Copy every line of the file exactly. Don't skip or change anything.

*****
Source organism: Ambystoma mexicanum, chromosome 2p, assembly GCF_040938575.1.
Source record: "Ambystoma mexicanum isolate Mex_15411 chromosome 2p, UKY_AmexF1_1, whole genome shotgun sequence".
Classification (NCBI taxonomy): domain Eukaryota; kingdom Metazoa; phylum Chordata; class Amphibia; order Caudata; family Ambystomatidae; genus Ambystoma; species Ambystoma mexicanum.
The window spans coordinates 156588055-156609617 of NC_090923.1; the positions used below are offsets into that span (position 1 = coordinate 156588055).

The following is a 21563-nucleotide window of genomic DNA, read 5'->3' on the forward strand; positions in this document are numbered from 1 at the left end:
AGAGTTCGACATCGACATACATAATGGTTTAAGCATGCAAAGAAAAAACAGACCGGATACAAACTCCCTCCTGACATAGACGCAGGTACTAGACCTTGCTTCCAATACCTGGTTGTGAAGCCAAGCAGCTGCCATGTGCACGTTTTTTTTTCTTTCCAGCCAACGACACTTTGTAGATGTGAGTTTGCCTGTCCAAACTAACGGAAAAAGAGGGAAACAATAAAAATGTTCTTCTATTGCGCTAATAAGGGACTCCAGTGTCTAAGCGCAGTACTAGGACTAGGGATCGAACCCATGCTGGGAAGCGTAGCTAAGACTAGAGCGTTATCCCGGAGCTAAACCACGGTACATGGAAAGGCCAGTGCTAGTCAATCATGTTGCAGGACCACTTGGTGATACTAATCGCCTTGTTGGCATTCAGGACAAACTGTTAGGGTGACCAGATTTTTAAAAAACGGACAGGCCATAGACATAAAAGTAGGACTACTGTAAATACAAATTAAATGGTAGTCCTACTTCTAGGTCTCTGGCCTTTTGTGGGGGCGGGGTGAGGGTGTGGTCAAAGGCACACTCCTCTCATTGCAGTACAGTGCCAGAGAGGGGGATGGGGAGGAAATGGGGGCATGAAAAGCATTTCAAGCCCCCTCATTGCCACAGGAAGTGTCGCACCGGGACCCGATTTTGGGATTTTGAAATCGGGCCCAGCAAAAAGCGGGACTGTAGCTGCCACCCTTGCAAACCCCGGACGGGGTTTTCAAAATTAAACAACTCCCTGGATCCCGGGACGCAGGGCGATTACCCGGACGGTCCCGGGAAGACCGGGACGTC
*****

Source organism: Ambystoma mexicanum, chromosome 2p, assembly GCF_040938575.1.
Source record: "Ambystoma mexicanum isolate Mex_15411 chromosome 2p, UKY_AmexF1_1, whole genome shotgun sequence".
Classification (NCBI taxonomy): domain Eukaryota; kingdom Metazoa; phylum Chordata; class Amphibia; order Caudata; family Ambystomatidae; genus Ambystoma; species Ambystoma mexicanum.
The window spans coordinates 156588055-156609617 of NC_090923.1; the positions used below are offsets into that span (position 1 = coordinate 156588055).

The following is a 21563-nucleotide window of genomic DNA, read 5'->3' on the forward strand; positions in this document are numbered from 1 at the left end:
AGAGTTCGACATCGACATACATAATGGTTTAAGCATGCAAAGAAAAAACAGACCGGATACAAACTCCCTCCTGACATAGACGCAGGTACTAGACCTTGCTTCCAATACCTGGTTGTGAAGCCAAGCAGCTGCCATGTGCACGTTTTTTTTTCTTTCCAGCCAACGACACTTTGTAGATGTGAGTTTGCCTGTCCAAACTAACGGAAAAAGAGGGAAACAATAAAAATGTTCTTCTATTGCGCTAATAAGGGACTCCAGTGTCTAAGCGCAGTACTAGGACTAGGGATCGAACCCATGCTGGGAAGCGTAGCTAAGACTAGAGCGTTATCCCGGAGCTAAACCACGGTACATGGAAAGGCCAGTGCTAGTCAATCATGTTGCAGGACCACTTGGTGATACTAATCGCCTTGTTGGCATTCAGGACAAACTGTTAGGGTGACCAGATTTTTAAAAAACGGACAGGCCATAGACATAAAAGTAGGACTACTGTAAATACAAATTAAATGGTAGTCCTACTTCTAGGTCTCTGGCCTTTTGTGGGGGCGGGGTGAGGGTGTGGTCAAAGGCACACTCCTCTCATTGCAGTACAGTGCCAGAGAGGGGGATGGGGAGGAAATGGGGGCATGAAAAGCATTTCAAGCCCCCTCATTGCCACAGGAAGTGTCGCACCGGGACCCGATTTTGGGATTTTGAAATCGGGCCCAGCAAAAAGCGGGACTGTAGCTGCCACCCTTGCAAACCCCGGACGGGGTTTTCAAAATTAAACAACTCCCTGGATCCCGGGACGCAGGGCGATTACCCGGACGGTCCCGGGAAGACCGGGACGTC